Not keen that Rover Steve should carry on
I’ve got a lot of time for Steve Kean, the beleagured Blackburn Rovers manager. Correction … I had a lot of time for Steve Kean. My opinion changed in the course of just 90 inexplicable minutes on Sunday, when Blackburn lost 2-0 against Tottenham Hotspur at White Hart Lane.
What transpired, from a Rovers perspective, was one of the most disgraceful displays I have ever seen in the Premier League or, indeed, at any level the world over. At times, it defied belief; at times, I found myself almost screaming at the TV, begging Blackburn to give it a go.
But, no, even at 1-0 down in the second half, they sat back and allowed Tottenham to dictate the play, to push forward gently yet incessantly, to dominate in a manner that suggested that Rovers had already resigned themselves to the grisly fate of relegation. It was pitiful to watch.
And what did Kean do about it? Nothing. Well, actually, he did do something. He took off Yakubu, Blackburn’s 17-goal top scorer, in the 72nd minute. Unbelievable. And what effect did that have? Three minutes later, Spurs went 2-0 ahead, albeit through a magnificent free kick from Kyle Walker that no goalkeeper would have saved.
Consider the facts: Blackburn needed a victory, or at the very least a draw, to aid their fight against the drop and Spurs have been struggling of late and were perhaps ripe for the picking. It called for a selectively adventurous policy from Kean, a counter-attacking ploy that gave his team a chance of pinching three points.
But, no, he went for a flat back-five, as negative and defensive a system as you could imagine. And the result? Not a shot in anger, neither on target or into Row Z – the first time this has happened in the top flight since West Bromwich Albion drew a mega-blank against Manchester City in 2004.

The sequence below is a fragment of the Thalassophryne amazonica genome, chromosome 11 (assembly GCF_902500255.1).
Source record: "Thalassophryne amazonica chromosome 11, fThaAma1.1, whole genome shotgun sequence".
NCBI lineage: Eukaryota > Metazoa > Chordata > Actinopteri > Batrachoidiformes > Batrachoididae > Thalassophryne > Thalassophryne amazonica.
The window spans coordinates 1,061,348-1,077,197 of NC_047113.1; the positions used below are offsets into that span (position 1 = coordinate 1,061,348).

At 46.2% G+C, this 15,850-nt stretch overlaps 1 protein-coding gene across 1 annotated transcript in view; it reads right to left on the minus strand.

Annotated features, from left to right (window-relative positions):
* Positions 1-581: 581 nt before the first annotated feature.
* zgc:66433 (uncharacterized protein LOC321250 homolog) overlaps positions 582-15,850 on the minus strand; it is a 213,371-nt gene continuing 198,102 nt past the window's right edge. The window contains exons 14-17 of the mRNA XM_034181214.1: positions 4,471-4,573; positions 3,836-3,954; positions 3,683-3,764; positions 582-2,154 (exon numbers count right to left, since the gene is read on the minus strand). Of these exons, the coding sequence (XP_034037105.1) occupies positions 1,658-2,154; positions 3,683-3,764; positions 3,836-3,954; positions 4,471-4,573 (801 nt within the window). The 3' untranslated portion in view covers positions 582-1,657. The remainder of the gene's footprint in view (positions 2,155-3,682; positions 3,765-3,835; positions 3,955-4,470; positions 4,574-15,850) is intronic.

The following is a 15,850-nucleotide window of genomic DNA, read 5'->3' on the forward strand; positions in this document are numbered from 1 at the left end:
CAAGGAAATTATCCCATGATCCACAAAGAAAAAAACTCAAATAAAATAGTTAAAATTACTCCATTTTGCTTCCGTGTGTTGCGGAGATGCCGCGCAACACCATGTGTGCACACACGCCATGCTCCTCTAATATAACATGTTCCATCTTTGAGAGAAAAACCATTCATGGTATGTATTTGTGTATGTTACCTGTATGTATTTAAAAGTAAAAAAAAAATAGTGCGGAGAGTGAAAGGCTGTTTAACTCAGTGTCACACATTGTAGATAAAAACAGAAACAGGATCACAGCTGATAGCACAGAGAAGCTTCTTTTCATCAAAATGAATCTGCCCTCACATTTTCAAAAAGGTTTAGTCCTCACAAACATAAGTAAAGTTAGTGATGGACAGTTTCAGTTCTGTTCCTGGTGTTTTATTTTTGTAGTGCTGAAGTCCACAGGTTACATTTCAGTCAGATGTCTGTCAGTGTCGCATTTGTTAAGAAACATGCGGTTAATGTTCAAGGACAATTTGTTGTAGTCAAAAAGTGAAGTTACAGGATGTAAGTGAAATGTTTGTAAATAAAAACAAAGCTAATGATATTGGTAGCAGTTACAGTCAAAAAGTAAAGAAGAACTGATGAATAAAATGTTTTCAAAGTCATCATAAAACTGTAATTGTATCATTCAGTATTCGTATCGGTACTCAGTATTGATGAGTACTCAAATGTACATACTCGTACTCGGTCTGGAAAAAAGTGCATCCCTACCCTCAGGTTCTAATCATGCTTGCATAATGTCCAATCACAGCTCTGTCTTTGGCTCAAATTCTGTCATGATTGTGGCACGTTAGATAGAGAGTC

Also, Rovers committed only 11 fouls and received no bookings. While their discipline is to be applauded – no one could accuse them of trying to kick their way out of trouble – where was the passion, the desire to unsettle Tottenham, the steely mantra of “Thou shalt not pass” at all costs as befits a side on the slide? Nowhere.
And yet Kean, astonishingly, uttered afterwards: “I’m not embarrassed, I’m disappointed. We’ve got plenty of fight and plenty of fire in our belly.” Excuse me? The supposedly raging infernos in their stomachs must have been left behind at Ewood Park because what the long-suffering Blackburn fans witnessed was essentially an abject surrender, right from the kick off. What must their journey home to Lancashire have been like? Utterly forlorn, I guess.
The media have been kind to Kean and rightly so. He has shown much patience in coping with Blackburn’s remarkably football-naive owners Venky’s, the Indian poultry tycoons who have received such a paltry return for their huge investment. He has shown much dignity, too, in the face of the torrent of abuse that has been directed at him by sections of the Rovers supporters.
But even us seen-it-all journos turned on Kean on Sunday. My colleagues smelt blood and flew for the jugular, variously describing Blackburn’s performance as “dismal”, “insipid”, “timid”, “tame” and “apathetic” and Kean’s tactics as “unfathomable” and “bewildering”. All the goodwill that has been extended to Kean over the season by a generally sympathetic Press had vanished in a trice.
And it has gone for good.
Blackburn have two games left, against in-form Wigan Athletic and Chelsea, the FA Cup and Champions League finalists, in which to extricate themselves from the mire. Thus, effectively, they are gone. Even the reassuring words from Venky’s that they will not be “chickening out” and selling the club should Rovers take the plunge barely means anything. Most fans would prefer that they fly the coop, anyway.
Kean was plucked [OK, that's enough fowl references! ... Ed] from relative obscurity to be manager when Sam Allardyce was carved up [Seriously, that's enough! ... Ed] and made his egg-cit [That's it, I give up! ... Ed] from Ewood in December 2010. He has since done a decent job in the most extreme of circumstances. But the ridiculously bizarre goings-on at White Hart Lane cannot be rationally explained and, I’m sorry, it was inexcusable and unforgivable.
Reluctantly, I have joined the disgruntled and disaffected Rovers masses. Kean must go.